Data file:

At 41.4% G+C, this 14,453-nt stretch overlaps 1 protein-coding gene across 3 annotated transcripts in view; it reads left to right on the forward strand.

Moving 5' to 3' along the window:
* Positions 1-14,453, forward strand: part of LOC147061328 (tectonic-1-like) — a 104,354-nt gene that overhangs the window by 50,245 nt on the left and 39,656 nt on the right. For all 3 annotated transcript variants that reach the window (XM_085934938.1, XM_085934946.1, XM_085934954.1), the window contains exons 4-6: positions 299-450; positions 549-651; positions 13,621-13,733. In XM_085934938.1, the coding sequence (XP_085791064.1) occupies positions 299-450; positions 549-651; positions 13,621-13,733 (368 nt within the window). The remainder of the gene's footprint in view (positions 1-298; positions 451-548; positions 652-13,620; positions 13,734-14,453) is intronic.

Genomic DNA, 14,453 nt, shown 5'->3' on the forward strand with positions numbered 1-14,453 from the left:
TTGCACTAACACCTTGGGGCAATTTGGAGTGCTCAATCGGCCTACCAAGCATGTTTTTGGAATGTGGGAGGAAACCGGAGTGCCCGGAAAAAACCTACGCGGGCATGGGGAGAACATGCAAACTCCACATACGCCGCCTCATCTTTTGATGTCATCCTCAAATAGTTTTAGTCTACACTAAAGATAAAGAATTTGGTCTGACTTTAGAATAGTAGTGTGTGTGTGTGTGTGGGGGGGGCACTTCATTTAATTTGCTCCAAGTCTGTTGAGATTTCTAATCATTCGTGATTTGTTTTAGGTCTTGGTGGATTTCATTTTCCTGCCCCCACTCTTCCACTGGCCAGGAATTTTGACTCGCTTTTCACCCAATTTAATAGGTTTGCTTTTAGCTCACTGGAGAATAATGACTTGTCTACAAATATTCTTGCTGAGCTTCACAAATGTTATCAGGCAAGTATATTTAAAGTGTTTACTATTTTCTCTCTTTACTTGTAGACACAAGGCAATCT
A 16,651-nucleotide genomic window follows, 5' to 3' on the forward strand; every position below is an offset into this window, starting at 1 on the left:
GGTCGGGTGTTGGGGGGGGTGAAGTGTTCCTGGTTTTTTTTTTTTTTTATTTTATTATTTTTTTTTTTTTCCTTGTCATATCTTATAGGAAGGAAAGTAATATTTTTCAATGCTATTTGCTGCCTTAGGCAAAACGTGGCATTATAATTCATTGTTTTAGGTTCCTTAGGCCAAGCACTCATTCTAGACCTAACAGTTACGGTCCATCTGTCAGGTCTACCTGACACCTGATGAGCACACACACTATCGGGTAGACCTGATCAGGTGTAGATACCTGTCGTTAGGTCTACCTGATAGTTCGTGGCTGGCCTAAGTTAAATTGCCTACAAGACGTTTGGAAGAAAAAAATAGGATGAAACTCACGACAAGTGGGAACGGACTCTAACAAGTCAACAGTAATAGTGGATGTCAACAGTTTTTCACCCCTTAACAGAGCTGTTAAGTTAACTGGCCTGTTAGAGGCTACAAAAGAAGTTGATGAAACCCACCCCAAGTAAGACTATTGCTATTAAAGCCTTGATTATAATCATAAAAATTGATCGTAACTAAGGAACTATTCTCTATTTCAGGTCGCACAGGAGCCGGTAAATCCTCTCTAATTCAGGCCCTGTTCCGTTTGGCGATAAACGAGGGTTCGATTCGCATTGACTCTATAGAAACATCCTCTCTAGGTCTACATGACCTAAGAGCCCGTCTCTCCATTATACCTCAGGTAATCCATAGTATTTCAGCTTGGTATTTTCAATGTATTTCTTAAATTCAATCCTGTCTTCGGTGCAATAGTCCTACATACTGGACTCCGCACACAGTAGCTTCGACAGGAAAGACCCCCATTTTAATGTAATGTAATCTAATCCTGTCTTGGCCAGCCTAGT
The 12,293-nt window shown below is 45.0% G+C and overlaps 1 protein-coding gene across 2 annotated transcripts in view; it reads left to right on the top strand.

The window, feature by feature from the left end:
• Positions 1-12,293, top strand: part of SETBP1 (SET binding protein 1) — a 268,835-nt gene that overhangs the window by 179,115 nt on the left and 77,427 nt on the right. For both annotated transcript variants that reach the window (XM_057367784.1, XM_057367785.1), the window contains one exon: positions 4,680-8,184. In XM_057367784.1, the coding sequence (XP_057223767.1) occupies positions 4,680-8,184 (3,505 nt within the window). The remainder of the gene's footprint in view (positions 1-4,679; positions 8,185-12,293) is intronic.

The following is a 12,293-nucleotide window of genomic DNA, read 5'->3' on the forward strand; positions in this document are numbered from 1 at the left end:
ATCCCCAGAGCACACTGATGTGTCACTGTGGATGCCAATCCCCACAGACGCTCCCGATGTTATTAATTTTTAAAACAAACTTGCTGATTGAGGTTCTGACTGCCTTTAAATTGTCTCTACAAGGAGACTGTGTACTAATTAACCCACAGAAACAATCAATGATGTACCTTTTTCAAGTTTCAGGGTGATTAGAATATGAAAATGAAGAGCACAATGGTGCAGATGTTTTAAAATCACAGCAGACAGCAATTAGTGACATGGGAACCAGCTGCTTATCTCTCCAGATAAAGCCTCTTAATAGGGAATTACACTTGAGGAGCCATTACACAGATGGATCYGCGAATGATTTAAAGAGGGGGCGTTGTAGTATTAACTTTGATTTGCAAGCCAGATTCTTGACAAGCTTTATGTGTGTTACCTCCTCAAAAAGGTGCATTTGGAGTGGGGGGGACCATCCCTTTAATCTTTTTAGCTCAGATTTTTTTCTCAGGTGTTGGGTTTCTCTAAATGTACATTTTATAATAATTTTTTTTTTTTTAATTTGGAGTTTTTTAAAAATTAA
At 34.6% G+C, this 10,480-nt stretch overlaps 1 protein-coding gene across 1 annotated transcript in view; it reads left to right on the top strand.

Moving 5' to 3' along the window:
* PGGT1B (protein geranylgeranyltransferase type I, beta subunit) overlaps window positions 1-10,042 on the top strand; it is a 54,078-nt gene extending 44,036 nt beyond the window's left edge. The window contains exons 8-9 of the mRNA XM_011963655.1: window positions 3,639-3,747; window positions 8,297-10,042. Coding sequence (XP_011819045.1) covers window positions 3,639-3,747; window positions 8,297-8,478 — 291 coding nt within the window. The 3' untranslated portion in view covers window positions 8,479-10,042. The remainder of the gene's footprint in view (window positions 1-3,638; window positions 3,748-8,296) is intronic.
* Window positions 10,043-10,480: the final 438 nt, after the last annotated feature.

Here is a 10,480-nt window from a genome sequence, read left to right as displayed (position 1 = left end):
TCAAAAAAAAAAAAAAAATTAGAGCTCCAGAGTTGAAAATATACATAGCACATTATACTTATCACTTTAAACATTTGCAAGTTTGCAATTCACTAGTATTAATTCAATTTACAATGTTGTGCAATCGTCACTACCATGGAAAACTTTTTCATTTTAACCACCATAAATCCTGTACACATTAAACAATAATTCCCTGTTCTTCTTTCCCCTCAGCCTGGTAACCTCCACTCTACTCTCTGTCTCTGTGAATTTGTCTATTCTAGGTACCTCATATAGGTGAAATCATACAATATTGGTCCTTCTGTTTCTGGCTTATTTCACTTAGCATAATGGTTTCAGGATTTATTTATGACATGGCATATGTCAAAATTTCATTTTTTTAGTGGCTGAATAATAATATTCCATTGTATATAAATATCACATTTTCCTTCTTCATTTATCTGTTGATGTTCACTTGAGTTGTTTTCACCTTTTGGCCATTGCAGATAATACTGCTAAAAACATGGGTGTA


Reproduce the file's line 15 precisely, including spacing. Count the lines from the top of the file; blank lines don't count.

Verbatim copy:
* PGGT1B (protein geranylgeranyltransferase type I, beta subunit) overlaps window positions 1-10,042 on the top strand; it is a 54,078-nt gene extending 44,036 nt beyond the window's left edge. The window contains exons 8-9 of the mRNA XM_011963655.1: window positions 3,639-3,747; window positions 8,297-10,042. Coding sequence (XP_011819045.1) covers window positions 3,639-3,747; window positions 8,297-8,478 — 291 coding nt within the window. The 3' untranslated portion in view covers window positions 8,479-10,042. The remainder of the gene's footprint in view (window positions 1-3,638; window positions 3,748-8,296) is intronic.